Religion and Society in the Near East, | Berkey’s focus in The Formation of Islam is on ideas and institutions and their social and political context. Jonathan Berkey’s book surveys the religious history of the peoples of the Near East from roughly to CE. The opening chapter examines the religious. Khalid Yahya Blankinship; Jonathan P. Berkey. The Formation of Islam: Religion and Society in the Near East, – (Themes in Islamic.

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But it was also a product of very practical and immediate needs such as healing, or ensuring a decent cropand so was served not simply by relatively remote temple priests but by local holy men, local deities, local shrines, local stories, and religious practices defined or administered by local figures — loci of religious 79 Morony, Iraq after the Muslim Conquest, — Who was vouchsafed the epiphany of that godhead who gives oracles and makes known future events, if not the most famous of the pagans?

A second point concerns the universalist character and claims of the religions of late antiquity. Routledge and Kegan Paul,— Religion and Society in the Near East, There were exceptions, of course, such as the efforts of the Seleucid Antiochus Epiphanes to suppress Judaism which efforts sparked the Maccabaean revolt in the second century BCEor the reprisals carried out by the Romans in response to the rebellions in Palestine in 66—70 and — CE, which resulted in the destruction of the Temple in Jerusalem and the banishing of Jews from that city.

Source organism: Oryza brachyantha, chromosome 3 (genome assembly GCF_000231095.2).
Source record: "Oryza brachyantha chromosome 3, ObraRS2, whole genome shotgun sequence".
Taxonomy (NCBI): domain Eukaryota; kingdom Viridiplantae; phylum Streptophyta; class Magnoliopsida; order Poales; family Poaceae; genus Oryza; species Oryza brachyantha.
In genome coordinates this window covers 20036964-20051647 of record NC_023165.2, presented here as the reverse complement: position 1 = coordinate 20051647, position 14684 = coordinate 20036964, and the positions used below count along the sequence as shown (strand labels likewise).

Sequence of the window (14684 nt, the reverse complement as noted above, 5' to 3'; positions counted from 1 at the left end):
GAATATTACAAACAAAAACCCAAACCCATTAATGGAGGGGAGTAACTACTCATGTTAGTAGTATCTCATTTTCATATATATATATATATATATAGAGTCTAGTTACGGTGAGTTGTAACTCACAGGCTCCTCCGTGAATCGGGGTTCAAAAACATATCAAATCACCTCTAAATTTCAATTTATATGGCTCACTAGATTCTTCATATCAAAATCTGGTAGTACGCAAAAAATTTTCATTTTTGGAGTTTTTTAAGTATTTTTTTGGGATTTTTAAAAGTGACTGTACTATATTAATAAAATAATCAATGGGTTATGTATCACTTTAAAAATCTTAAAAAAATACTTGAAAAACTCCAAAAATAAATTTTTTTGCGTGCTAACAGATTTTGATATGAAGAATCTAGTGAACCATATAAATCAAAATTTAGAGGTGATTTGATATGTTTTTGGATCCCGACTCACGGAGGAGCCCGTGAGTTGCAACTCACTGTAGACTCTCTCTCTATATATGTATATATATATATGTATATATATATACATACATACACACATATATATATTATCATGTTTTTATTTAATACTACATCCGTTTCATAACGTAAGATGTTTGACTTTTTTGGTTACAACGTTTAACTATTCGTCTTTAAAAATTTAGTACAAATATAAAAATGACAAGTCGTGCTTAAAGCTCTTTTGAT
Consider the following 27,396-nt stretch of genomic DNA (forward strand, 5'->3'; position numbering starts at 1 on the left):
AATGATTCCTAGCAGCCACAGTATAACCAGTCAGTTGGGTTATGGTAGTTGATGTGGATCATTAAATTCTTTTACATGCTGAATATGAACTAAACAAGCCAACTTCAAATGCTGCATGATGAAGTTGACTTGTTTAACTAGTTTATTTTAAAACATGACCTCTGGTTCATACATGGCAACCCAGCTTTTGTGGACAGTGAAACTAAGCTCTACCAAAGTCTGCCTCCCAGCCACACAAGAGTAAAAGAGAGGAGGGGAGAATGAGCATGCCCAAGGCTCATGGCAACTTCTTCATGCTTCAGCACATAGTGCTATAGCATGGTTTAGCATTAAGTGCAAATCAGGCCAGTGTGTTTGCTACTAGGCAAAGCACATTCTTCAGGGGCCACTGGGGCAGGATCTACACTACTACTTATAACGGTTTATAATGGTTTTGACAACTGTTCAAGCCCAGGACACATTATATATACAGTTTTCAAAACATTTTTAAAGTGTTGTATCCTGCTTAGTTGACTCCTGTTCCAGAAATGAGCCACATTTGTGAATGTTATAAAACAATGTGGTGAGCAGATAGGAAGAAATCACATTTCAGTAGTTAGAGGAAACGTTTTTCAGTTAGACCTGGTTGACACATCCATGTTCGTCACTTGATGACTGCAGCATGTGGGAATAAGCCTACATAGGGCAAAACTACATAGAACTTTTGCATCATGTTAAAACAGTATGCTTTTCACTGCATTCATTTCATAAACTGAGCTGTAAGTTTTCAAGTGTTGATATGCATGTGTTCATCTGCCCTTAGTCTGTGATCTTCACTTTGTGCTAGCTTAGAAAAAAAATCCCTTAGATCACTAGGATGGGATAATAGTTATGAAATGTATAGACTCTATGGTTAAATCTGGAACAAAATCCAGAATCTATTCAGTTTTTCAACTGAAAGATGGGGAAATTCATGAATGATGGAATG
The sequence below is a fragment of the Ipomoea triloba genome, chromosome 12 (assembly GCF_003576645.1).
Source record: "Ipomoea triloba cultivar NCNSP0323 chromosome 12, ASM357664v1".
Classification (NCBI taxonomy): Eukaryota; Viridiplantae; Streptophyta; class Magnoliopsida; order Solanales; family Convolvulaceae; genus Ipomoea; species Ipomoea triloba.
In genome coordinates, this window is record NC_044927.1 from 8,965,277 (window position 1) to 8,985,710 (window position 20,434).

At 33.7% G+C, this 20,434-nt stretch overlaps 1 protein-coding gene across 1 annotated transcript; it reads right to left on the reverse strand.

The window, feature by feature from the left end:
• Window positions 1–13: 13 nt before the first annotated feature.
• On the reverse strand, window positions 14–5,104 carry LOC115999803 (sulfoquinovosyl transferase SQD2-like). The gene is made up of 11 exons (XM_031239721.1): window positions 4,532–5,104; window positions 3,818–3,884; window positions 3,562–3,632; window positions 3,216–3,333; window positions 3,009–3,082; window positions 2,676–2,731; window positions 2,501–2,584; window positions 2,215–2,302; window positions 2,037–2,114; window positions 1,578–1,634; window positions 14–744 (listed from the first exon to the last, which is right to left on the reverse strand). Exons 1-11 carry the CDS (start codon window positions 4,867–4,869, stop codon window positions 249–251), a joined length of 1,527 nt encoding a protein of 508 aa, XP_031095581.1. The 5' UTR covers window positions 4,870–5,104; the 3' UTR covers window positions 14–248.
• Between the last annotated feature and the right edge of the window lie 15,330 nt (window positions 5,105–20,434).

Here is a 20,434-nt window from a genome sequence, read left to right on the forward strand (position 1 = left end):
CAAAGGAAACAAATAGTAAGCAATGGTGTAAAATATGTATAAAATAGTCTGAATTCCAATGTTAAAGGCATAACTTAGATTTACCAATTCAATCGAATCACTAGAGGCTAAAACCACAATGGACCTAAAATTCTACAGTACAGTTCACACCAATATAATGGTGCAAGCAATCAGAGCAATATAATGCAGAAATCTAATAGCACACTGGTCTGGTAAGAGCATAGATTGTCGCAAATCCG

Especially to be recommended is Fred M. The religions of late antiquity 31 mythology is conceived as a state of suffering, as the divine sparks present in the progeny of Adam await their separation from dark matter. This quadripartite model, the creation of which was ascribed in Zoroastrian legend to the primal and archetypal ruler Jamshid, and which almost certainly had an ancient connection to similar models prominent in Indian thought, formed the ideological foundation of the Sasanian state.

For example, a number of Jewish incan- tation bowls from Mesopotamia have survived which sought to counter-act the evil influence of demons identified as, among others, Ishtar — the name of the prominent ancient goddess of the region. One should not overstress the simplistic contrast be- tween the tolerant polytheism of the classical Mediterranean world and the more repressive orthodoxies of the monotheistic faiths. Nonetheless, cities there were, cities which were frequently dominated by merchants and others involved in a commercial economy, and often it was in them, or in response to their needs and uncertainties, that the religious developments which survived and which seemed important to later generations took shape.


In Egypt, for example, thaumaturgy and oracular functions had always played an important role in local manifestations of paganism.

The religions of late formaation 33 practices of almost unlimited variety, many of them unconnected in any mean- ingful sense to others also defined as manifestations of paganism. Remember me on this computer. Berkey’s focus in The Formation of Islam is on ideas and institutions and their social and political context, exploring how the core ideological and structural features of Islam developed.

Princeton University Press,—8. The adherents of the religions of late antiquity — or at least those adherents who took their religion seriously — increasingly associated their faith with a truth which applied to all the world, and not just to a particular people or place.

The religions of late antiquity 25 community, foreshadowing the situation in the Islamic Middle Ages. The social and historical significance of those controversies, however, is another matter. First, they tended to be closely associated with states and empires.

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The Formation of Islam (Jonathan Berkey) – book review